Memories of Cornelia Fort

A Reminiscence by Peggy Dickinson Fleming.

In the short lifespan of Cornelia Fort, this remarkable Nashvillian accomplished great things. She was a premier aviatrix and was privileged to play an important role in history. The first female flight instructor in Nashville, she was sent to Hawaii to teach military personnel to fly. On December 7, 1941, Fort was flying with a student pilot when their aircraft nearly collided with an invading Japanese plane. From the air she saw the smoke from the Pearl Harbor bombing.

In the fall of 1942 Cornelia Fort was selected as one of the first members of the Women’s Auxiliary Ferrying Service (WAFs). She flew a number of missions in the service of her country before she was killed in March 1943 in a flying accident in Texas.

High school photograph of Cornelia Fort used with permission of the author.

I went to high school with Cornelia at Ward-Belmont in Nashville. She was an outstanding student, even then having the “look of eagles.” As I remember, Cornelia was responsible for the early downfall of my handwriting. Miss Major, our domineering Latin teacher, demanded rather long reports and test responses. Cornelia would sail through the reports and tests with her huge, looping handwriting, covering many pages with essays and answers. This greatly impressed Miss Major. I would be crawling along with my cramped version of handwriting, perhaps getting the job done, but not using up much test paper. Cornelia looked over my work with disgust and advised me to open up and stretch my efforts! This strategy produced the desired effect of creating large bunches of work, but, as you can imagine, it did nothing constructive for my handwriting. It is still rather illegible to this day.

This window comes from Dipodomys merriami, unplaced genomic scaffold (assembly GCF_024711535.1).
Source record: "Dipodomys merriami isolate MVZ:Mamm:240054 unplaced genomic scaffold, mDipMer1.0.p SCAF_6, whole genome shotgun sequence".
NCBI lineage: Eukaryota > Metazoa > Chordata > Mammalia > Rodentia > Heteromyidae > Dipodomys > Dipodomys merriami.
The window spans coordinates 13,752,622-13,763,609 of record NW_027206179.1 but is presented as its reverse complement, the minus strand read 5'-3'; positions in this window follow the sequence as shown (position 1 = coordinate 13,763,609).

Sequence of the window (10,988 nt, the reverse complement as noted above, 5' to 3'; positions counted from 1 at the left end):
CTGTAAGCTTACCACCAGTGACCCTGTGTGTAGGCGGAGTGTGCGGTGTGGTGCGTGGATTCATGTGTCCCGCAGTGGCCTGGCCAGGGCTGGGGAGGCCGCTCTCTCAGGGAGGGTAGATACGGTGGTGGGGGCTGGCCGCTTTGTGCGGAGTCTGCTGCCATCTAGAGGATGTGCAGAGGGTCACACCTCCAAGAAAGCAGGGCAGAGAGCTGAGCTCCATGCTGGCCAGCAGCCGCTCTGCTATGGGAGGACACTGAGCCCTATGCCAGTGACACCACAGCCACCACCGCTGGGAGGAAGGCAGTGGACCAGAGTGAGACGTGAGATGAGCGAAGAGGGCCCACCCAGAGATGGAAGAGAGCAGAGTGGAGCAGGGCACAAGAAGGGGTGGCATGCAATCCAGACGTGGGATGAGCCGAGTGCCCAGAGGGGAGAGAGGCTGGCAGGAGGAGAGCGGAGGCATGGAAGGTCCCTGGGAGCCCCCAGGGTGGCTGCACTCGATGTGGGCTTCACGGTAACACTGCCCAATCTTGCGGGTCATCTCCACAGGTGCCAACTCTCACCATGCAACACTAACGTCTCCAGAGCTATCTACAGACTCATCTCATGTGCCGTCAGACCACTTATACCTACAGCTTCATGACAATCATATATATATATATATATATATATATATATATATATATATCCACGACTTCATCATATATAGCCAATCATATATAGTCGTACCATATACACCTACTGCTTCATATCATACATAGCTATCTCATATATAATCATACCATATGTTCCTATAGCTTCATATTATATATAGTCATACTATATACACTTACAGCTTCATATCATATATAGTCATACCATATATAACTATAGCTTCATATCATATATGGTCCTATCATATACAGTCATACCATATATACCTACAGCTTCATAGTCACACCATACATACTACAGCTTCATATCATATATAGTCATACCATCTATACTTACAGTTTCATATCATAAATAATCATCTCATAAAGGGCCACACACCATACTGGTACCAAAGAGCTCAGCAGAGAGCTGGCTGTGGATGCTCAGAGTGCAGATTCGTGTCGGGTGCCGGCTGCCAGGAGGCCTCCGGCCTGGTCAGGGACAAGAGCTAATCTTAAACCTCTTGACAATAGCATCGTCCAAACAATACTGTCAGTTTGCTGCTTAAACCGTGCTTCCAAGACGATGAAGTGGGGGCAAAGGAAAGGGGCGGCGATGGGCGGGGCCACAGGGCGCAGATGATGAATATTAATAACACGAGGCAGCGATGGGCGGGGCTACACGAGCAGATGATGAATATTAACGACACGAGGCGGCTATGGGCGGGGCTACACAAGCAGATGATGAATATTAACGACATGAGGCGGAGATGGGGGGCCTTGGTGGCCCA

Postcard photo of Ward-Belmont School from NHN collection.

Cornelia lived near Shelby Park in East Nashville. She was driven to and from school by a very amiable black employee by the name of Eperson. I loved being invited to accompany her, as we traveled in style in a large black town car.

Cornelia’s house was a lovely white antebellum home, set far from the road in a grove of walnut trees. Meals there were quite impressive, eaten under the watchful eye of Eperson, who saw to it that the young Forts minded their manners. You can imagine that I ate Very Carefully.

Cornelia had three older brothers who completely awed me. They were Rufus Fort Jr., Dudley, and Garth. Rufus and Dudley became well-known Nashville businessmen, while Garth followed in his father’s footsteps, becoming an MD. Garth married one of our neighbors here in Columbia, a woman with whom my husband Swope had grown up. Of course, this was many years after Cornelia’s tragic death.

I did not see Cornelia, or “Corns,” as I was wont to call her, after our graduation from high school; however, I have always valued the memories of our friendship.